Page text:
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United Church of Christ

533 Route 28, Harwich Port, MA 02646 | Phone: 508-432-1668

And the Waters Parted

Exodus 14: 5-30

And the Waters Parted

Sunday March 12, 2017

Rev. Dr. Susan Cartmell

Pilgrim Congregational Church, Harwich Port

 

This month we have started a sermon series on the Journeys of Faith. Since the time of Homer people have been telling stories about trips that changed their lives. Homer told about Odysseus, the King of Ithaca who took ten years to return home from the Trojan War and faced challenges that tested his wit and built his character all along the way.

In the 1600’s people thrilled to the story of an elderly gentleman from La Mancha in Spain who set out to live a chivalrous life. His adventures and mis-adventures on this journey with his wily and humble servant form the basis for the classic Dom Quixote, and for the musical The Man of La Mancha.

The idea of a life-changing journey inspires us to backpack through Europe in our youth or send children on an international exchange. The notion that trips can expand your world view and enlarge your perspective can inspire many of us to plan regular trips where we meet new people and expose ourselves to different terrain and culture. One of the places where we learn first about the fundamental power of the journey of faith in the story of Moses in our Bible. Throughout the season of Lent we will  examine Moses’ journey and break it down to analyze its features as an archetypal journey of faith. 

Last week we talked about the burning bush and how God called Moses. We remembered that Moses was curious and questioned God’s call. Eventually, Moses decided to accept God’s assignment and to face Pharaoh to ask that he allow his Hebrew slaves to go free. It was a bold request and no one thought it would be a slam dunk. What ruler would release his slaves in the middle of an expansive building project? Pharaoh was no fool. He turned Moses down emphatically, but at God’s urging Moses persisted. Moses asked Pharaoh nine times and every time Pharaoh refused. With each refusal, God sent a new plague. First the water in the rivers turned to blood, and next the country was overrun with an explosion of frog. Following that there was an infestation of lice, then flies, and then the livestock started succumbing to disease. With each refusal God responded with more torments for Egypt. In the sixth plague an epidemic of boils broke out among the populace. Then there were major hailstorms followed by an infestation of locusts.  But still Pharaoh was intractable, so God caused an eclipse of the sun that cast the country into darkness for three day. Finally when the Egyptian ruler still would not budge God caused the eldest son in each family to die. Even tyrants have their breaking point and for the Pharaoh it was losing his boy. In grief and despair he ordered Moses to leave, and his decision caught everyone by such surprise that the Hebrews had to grab children, pack in haste and collect their unleavened dough from the hearth.

Moses led the people, a large collection of ancient refugees not unlike the Syrians today who flee for their safety across several land masses. Moses journeyed from Egypt out to the Red Sea with several thousand Hebrew people in tow. (Now the number of Hebrew people is in dispute because the Bible lists 600,000 men which would indicate a group of over 2 million counting women and children. But no group of people that size could cross the Red Sea in one night, and such a population would undoubtedly leave remains in the wilderness if they lived there for 40 years. So scholars believe that the numbers have been inflated over time and it was probably a group of hundreds or thousands, not hundreds of thousands.) After they had left Egypt Pharaoh regretted his decision to release them and ordered his chariots to chase after them, to bring them back or make an example of them. Let’s look at what happened next and see what we can learn for the journeys of faith that we embark upon.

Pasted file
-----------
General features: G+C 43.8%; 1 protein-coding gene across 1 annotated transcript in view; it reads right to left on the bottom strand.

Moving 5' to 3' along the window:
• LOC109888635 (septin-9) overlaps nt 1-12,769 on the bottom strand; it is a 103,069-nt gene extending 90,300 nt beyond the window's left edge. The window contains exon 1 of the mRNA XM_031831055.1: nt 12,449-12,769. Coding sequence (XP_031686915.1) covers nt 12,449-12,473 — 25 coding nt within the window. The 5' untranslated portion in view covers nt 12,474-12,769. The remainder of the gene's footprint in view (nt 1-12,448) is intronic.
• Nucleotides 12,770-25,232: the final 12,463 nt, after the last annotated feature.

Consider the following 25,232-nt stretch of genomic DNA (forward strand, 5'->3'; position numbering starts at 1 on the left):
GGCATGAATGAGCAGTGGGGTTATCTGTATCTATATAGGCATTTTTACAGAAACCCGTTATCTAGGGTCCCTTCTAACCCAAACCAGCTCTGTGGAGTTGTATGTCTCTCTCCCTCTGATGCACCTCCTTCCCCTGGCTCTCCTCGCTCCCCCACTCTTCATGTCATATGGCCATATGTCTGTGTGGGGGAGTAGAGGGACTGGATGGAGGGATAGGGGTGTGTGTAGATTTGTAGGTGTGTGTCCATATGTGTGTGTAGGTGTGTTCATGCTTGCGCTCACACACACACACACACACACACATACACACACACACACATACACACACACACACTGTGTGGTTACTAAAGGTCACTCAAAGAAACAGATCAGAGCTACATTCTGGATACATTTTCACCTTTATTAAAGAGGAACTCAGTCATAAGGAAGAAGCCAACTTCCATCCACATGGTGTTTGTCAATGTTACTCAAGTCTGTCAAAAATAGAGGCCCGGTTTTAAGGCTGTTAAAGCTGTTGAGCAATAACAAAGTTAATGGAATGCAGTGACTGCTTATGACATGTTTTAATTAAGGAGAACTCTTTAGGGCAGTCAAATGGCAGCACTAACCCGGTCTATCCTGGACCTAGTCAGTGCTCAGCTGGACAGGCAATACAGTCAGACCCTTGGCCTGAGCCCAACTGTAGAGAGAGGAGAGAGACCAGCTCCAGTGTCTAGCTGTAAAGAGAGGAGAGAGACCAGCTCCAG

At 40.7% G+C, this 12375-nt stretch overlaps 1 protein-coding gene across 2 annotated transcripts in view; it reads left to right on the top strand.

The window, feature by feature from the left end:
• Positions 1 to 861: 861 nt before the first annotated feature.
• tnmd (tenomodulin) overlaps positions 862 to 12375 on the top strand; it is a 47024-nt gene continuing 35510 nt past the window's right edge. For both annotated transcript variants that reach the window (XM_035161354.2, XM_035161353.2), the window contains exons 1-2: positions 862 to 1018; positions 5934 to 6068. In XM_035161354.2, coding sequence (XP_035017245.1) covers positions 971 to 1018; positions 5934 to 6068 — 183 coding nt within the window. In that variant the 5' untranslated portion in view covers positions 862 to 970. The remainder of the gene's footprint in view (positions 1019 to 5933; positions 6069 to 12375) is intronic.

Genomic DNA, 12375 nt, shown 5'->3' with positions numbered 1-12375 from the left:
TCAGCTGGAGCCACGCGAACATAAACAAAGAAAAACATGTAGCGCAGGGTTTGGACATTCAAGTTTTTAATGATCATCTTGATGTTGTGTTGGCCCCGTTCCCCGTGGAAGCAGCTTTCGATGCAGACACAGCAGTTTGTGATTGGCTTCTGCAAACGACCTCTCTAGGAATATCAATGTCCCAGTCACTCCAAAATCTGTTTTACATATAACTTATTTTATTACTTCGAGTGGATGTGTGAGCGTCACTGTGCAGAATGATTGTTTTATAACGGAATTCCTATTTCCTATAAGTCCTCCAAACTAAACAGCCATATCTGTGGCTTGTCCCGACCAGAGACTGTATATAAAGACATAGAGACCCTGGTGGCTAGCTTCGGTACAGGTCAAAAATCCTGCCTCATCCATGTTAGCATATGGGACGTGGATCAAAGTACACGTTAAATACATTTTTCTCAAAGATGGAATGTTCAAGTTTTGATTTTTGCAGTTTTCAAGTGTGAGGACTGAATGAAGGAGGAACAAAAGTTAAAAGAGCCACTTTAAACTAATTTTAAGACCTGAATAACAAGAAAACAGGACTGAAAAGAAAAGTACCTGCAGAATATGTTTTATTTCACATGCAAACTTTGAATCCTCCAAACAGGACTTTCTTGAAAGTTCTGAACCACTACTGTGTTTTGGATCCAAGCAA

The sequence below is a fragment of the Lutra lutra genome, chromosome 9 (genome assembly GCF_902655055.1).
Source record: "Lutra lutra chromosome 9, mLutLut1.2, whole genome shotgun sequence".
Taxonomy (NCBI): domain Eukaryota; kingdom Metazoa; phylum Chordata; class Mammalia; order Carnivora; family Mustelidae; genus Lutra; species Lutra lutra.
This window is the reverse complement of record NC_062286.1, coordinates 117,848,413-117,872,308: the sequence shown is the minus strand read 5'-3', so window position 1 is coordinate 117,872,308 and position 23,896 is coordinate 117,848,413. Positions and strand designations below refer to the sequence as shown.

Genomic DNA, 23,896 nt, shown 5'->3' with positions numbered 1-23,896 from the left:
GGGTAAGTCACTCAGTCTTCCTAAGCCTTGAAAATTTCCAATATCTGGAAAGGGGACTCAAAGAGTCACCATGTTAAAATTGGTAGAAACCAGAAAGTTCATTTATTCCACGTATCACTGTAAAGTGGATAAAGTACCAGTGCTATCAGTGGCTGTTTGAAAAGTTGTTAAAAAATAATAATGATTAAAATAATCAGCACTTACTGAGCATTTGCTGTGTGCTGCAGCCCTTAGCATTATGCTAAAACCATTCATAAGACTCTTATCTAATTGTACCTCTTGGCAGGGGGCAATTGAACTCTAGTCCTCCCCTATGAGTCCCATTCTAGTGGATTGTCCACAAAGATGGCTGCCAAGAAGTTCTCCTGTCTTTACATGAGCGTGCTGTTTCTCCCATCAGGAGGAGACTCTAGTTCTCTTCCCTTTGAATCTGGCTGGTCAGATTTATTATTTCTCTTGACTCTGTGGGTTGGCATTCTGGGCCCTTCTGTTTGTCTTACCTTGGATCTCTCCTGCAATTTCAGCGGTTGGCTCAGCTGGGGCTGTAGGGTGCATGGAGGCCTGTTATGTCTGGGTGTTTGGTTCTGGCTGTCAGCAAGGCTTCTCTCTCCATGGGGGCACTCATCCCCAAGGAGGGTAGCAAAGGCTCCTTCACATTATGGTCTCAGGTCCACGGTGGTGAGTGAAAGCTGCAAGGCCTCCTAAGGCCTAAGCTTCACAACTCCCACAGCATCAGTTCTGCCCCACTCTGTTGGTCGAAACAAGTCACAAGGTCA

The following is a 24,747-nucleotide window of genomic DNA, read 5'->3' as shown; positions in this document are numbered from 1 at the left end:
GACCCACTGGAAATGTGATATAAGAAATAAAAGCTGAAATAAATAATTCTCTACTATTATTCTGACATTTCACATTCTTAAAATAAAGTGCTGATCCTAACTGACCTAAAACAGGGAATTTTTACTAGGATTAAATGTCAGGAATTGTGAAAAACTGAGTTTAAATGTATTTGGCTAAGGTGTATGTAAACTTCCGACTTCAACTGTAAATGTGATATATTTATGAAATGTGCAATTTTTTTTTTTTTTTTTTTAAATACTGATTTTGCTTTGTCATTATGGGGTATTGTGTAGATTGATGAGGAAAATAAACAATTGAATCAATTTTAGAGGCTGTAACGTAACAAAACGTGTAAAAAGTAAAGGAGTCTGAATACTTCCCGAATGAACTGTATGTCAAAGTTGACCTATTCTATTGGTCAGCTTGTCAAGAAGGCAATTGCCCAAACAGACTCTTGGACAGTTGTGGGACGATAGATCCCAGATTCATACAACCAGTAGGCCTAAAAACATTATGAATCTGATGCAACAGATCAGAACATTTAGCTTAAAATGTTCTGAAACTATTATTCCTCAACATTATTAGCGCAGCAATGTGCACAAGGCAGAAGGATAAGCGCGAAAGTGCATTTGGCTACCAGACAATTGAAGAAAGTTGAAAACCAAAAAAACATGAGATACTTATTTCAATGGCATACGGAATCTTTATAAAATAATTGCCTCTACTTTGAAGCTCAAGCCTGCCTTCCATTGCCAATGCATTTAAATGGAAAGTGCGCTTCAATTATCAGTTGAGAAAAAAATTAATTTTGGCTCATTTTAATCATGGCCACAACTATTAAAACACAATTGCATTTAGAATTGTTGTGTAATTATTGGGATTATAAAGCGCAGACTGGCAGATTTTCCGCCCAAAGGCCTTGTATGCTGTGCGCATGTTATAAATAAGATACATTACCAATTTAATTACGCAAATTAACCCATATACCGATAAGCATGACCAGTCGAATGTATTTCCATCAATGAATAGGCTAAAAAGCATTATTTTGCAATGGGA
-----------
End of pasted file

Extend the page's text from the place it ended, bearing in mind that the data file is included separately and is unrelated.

In the first place you can never be completely prepared for your journey.  When Moses left Ramses he had been ordered by Pharaoh to leave. He knew the route and it seemed reliable because caravans had been taking it for decades. He did everything he was told by God, and his people survived the Passover of the angel of death. All the Hebrew sons were spared. This trip was not an impulsive decision; he had been asking Pharaoh for months. Yet Moses could not anticipate the chariots or that he would be boxed in with the sea before him and the Egyptian army behind him. No one can know enough to see what really lies ahead on the journey of life.

            Since we cannot prepare for all things we need to be prepared for the fact that life will surprise us. A Roman statesman from the third century named Cato is quoted as saying – “He who hesitates is lost.” There are times in life when you need to decide whether to take action with some information or wait to prepare some more. If the Hebrews had known about the chariots they would never had left and never been free. There would be no Israel, no Bible, no David, on Jesus, and no church. If they had waited until they were sure everything was completely safe they would have remained slaves forever. 

            Bill Bryson is a writer with an ironic wit and sense of adventure. He wanted to take the trip of a lifetime- a trip that would challenge him mentally, physically and spiritually. So he decided to hike part of the Appalachian Trail and he wrote about his experience in a funny book entitled, Take a Walk in the Woods. He tells of discovering the breadth and beauty of nature, of experiencing time in a new way, and of the lure and profound fulfillment of sleeping out every night in the woods along this epic trail that winds down the Eastern part of our country. He was accompanied by a sidekick, a comic foil named Stephen Katz. Katz was out of shape, and he packed way too much stuff. In the movie version Robert Redfern plays Bryson and Nick Nolte his companion Stephen Katz. They learn that for this trip you need to travel light, to be nimble and resourceful. In the end Katz leaves many belongings along the trail.